Panama City Beach has been one of the most popular spring break destinations of college students for decades. In fact, it is considered the “Spring Break Capital of the World.”18 It is well-known for its late-night parties, concerts, and celebrity sightings. Hotels and clubs along the beach of Panama City drive their marketing efforts toward this segment of the market: college-aged spring break–goers. The prices they set for the weeks of spring break are compatible with both this segment of the market’s ability to pay and the businesses’ profitability. Conversely, hotels in areas of Florida that are more family-friendly set prices that are considered a value for families and promote the hotels toward families rather than college-aged partygoers.

Pricing decisions are not made in a vacuum. When marketers set a price for a good or service, it must be consistent with the other marketing objectives. Imagine if McDonald’s starting offering a $20.00 ribeye steak. This decision would be inconsistent with the marketing of the company’s low-priced fast food, would be confusing to customers, and thus would not be successful.19

Marketing in Practice

The Five Cs of Pricing

The five Cs of pricing has long been a standard for marketing practitioners. However, some practitioners also consider another area when determining price: context. Context refers to a more complex strategy of pricing where marketers set—and change—prices according to variables external to the company. For example, an ice cream truck in the US Midwest would arguably have more traffic during the peak summer hours and less during the colder winter months. The owner of the ice cream truck would change their prices to best fit the context (in this case, weather). The product (ice cream) remains the same regardless of the price, but the price is changed to fit the context of the situation. The appropriateness of using this strategy depends on several factors, including the product category, market size, and other nuances of the industry.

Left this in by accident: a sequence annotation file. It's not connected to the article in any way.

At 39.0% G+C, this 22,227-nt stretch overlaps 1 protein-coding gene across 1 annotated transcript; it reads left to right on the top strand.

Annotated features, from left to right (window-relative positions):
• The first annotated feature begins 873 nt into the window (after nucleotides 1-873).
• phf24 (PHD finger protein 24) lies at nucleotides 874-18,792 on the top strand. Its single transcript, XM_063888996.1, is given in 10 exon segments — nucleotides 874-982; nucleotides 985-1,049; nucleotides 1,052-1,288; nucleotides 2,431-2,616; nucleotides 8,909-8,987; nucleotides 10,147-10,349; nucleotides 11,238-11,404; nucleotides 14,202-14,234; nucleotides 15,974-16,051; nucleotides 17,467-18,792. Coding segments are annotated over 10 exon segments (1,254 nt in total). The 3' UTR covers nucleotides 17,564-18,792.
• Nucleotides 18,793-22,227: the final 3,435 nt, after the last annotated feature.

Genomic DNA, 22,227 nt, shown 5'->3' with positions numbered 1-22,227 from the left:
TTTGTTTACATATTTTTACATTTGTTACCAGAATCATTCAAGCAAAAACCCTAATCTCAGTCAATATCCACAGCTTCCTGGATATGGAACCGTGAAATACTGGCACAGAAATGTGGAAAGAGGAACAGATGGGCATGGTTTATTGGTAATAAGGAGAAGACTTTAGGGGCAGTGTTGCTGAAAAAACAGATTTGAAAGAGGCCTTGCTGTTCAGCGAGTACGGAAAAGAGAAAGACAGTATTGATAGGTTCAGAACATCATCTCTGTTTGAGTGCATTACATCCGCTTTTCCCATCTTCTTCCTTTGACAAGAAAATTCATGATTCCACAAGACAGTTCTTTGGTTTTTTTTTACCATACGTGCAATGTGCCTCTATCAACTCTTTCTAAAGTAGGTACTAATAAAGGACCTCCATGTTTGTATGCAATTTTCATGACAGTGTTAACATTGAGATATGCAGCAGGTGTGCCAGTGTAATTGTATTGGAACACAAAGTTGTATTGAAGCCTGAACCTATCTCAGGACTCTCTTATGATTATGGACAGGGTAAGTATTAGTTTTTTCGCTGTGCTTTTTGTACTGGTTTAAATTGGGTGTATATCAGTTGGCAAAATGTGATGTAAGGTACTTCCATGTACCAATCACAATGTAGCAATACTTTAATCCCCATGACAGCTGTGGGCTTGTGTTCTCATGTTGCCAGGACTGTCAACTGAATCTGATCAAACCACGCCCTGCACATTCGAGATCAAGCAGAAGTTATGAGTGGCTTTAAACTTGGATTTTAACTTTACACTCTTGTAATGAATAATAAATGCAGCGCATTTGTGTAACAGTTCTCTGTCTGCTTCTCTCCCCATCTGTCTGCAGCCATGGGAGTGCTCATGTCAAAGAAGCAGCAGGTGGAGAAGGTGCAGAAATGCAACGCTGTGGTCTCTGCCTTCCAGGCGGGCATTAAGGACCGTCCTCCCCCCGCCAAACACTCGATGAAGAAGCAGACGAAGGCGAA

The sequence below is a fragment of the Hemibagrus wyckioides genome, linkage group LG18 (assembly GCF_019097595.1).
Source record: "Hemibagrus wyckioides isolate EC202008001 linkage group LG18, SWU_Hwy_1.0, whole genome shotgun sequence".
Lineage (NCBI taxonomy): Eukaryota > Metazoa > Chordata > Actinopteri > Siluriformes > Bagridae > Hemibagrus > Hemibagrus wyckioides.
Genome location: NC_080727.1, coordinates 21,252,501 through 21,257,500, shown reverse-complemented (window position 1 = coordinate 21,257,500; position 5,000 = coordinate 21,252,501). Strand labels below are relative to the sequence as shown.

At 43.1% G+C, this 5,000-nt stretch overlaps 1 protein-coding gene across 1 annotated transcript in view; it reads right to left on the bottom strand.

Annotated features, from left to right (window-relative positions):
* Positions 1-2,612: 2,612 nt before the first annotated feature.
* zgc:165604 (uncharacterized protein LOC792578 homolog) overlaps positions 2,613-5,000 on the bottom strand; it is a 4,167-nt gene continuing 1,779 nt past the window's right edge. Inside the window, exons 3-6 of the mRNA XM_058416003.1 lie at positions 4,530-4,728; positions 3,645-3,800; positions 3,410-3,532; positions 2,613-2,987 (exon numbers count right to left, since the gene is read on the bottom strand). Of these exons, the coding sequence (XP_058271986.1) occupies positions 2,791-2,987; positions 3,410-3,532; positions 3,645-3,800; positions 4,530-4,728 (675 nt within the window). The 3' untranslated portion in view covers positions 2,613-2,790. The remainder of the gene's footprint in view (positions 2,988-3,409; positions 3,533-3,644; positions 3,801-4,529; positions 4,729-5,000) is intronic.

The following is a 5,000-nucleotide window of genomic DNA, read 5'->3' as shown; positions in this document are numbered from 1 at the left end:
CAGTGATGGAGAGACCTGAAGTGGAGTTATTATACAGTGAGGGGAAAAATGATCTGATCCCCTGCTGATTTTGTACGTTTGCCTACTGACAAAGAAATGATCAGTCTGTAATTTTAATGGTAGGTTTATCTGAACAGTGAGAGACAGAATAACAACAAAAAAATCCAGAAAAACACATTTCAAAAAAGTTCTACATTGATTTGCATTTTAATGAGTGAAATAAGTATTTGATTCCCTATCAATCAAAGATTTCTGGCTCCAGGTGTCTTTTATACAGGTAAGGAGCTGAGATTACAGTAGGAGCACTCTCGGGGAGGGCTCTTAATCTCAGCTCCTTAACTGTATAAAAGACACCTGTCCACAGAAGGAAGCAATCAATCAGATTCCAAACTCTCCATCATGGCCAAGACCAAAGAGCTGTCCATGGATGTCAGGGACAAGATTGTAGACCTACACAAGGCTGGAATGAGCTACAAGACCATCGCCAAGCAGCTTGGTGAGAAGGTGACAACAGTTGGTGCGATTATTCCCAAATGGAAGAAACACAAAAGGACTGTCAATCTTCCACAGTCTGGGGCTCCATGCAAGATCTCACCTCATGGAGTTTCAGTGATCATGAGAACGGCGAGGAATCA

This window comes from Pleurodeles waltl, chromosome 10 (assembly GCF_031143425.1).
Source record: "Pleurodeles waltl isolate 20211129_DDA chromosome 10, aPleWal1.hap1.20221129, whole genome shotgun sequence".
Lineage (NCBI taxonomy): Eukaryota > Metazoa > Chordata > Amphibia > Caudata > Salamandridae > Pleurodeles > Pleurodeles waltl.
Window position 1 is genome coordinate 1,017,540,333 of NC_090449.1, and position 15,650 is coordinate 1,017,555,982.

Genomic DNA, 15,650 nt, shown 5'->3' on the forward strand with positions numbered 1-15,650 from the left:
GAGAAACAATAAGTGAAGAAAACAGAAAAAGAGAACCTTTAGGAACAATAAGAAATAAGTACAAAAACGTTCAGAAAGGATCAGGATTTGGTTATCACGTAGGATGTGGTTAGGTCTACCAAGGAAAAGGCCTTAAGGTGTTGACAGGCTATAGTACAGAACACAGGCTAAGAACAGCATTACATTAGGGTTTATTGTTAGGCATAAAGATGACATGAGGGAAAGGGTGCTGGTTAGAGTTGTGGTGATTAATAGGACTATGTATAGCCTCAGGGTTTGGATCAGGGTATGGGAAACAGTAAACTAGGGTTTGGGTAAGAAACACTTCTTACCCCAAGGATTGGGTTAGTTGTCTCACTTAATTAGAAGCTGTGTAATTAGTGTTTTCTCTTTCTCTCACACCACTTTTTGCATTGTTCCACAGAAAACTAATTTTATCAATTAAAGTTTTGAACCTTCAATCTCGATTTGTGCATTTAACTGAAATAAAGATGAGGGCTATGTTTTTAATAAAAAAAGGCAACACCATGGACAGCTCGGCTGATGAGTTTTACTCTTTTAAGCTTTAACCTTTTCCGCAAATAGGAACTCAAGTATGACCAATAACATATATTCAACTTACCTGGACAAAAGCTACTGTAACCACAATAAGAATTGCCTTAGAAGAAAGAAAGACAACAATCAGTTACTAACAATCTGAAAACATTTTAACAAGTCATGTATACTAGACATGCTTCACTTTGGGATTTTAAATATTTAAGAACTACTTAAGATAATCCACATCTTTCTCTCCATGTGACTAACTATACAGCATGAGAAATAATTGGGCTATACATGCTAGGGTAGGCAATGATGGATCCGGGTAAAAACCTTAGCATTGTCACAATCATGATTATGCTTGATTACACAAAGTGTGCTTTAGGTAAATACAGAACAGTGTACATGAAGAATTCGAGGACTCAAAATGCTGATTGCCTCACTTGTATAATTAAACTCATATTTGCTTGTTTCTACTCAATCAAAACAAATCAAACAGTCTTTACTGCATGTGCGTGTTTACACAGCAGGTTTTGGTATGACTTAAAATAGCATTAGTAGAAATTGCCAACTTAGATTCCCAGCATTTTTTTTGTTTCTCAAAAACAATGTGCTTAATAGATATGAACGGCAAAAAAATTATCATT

Knowledge Check

It’s time to check your knowledge on the concepts presented in this section. Refer to the Answer Key at the end of the book for feedback.

Which of the critical Cs of pricing includes taking into the consideration the value of the product to retailers and suppliers?
  1. Cost
  2. Competition
  3. Channels of distribution
  4. Customers
Amir is the head of marketing and is explaining to colleagues that the company’s new boutique bed and breakfast near the ocean should not be priced similarly to the local Super 8 motel. Amir explains that the new bed and breakfast is of the highest quality, has posh amenities, and is therefore being marketed to upper- and upper-middle-class couples. Amir is explaining which of the critical Cs of pricing?
  1. Cost
  2. Competition
  3. Customer
  4. Compatibility
Kevin is a marketing intern at a large corporation. They are tasked with presenting a price for a new service the company will be offering. Which of the following would you recommend Kevin do first?
  1. Analyze the critical Cs of pricing
  2. Choose a pricing strategy
  3. Create an advertisement
  4. Ask his friends what price they would be willing to pay
Which of the following statements is false with regard to pricing?
  1. Customers are interested in the price of the product, not the cost to a company.
  2. Cost only includes the materials needed to produce a product.
  3. If cost is not considered in pricing, the company will likely be unsuccessful.
  4. Costs include both variable and fixed costs.
Which of the following is not a critical C of pricing?
  1. Customers
  2. Cost
  3. Competition
  4. Commitment